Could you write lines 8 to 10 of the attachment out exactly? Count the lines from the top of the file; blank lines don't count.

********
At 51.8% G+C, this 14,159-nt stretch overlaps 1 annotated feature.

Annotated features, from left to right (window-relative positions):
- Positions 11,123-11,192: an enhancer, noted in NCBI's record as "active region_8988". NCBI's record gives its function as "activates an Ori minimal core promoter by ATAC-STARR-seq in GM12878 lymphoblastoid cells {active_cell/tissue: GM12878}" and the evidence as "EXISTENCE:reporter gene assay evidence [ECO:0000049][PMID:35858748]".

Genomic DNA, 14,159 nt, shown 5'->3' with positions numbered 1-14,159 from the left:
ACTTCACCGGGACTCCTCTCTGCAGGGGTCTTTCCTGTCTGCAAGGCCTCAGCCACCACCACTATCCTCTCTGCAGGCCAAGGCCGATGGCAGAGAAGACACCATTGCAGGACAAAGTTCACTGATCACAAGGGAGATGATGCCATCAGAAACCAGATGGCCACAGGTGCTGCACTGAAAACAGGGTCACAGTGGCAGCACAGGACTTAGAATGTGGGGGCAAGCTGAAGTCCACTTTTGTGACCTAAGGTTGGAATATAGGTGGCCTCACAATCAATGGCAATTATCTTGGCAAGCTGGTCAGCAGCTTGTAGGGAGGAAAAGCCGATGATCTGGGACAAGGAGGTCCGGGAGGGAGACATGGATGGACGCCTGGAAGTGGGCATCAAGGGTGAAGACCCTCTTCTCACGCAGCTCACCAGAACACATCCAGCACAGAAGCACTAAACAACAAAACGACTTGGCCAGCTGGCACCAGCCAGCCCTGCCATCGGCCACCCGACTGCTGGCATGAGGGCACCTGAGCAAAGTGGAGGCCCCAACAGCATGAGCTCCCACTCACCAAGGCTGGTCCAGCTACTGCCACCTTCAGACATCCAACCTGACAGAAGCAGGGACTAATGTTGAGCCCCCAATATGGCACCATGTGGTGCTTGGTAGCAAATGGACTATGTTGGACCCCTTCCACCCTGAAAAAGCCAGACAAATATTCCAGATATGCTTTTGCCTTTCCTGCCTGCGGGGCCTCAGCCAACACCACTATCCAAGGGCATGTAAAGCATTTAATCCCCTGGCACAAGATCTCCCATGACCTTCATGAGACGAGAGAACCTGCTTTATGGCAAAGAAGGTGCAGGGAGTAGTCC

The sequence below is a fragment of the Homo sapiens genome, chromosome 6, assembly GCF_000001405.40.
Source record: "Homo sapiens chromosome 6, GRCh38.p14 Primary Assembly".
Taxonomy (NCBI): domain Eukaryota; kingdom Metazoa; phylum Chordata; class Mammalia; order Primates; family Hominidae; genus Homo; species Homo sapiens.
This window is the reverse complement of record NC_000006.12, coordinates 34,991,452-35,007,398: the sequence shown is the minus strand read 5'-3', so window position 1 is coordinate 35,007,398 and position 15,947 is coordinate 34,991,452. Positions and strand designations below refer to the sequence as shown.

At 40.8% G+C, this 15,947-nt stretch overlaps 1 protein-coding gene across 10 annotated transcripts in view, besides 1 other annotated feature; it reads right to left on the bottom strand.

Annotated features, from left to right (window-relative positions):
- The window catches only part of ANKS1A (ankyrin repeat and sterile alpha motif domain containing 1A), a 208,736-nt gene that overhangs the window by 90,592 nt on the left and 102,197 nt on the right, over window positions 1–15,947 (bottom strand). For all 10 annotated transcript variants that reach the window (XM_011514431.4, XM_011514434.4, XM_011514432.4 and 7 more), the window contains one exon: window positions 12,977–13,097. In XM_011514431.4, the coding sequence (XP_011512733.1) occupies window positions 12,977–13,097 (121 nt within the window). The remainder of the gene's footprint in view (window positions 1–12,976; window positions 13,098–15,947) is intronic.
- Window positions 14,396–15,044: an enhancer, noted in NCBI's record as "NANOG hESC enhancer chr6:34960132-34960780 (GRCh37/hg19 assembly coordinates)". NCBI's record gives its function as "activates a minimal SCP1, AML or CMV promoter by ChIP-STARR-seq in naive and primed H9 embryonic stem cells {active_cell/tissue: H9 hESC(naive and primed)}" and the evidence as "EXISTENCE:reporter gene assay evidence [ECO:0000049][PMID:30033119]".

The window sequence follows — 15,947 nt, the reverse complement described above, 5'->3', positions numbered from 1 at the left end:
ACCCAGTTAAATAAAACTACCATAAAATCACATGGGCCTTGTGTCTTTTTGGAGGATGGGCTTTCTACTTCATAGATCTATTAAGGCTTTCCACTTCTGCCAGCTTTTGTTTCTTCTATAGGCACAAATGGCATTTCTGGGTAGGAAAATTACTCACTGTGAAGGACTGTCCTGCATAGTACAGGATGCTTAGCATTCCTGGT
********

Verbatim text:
Taxonomy (NCBI): domain Eukaryota; kingdom Metazoa; phylum Chordata; class Mammalia; order Primates; family Hominidae; genus Homo; species Homo sapiens.
This window is the reverse complement of record NC_000006.12, coordinates 34,991,452-35,007,398: the sequence shown is the minus strand read 5'-3', so window position 1 is coordinate 35,007,398 and position 15,947 is coordinate 34,991,452. Positions and strand designations below refer to the sequence as shown.

At 40.8% G+C, this 15,947-nt stretch overlaps 1 protein-coding gene across 10 annotated transcripts in view, besides 1 other annotated feature; it reads right to left on the bottom strand.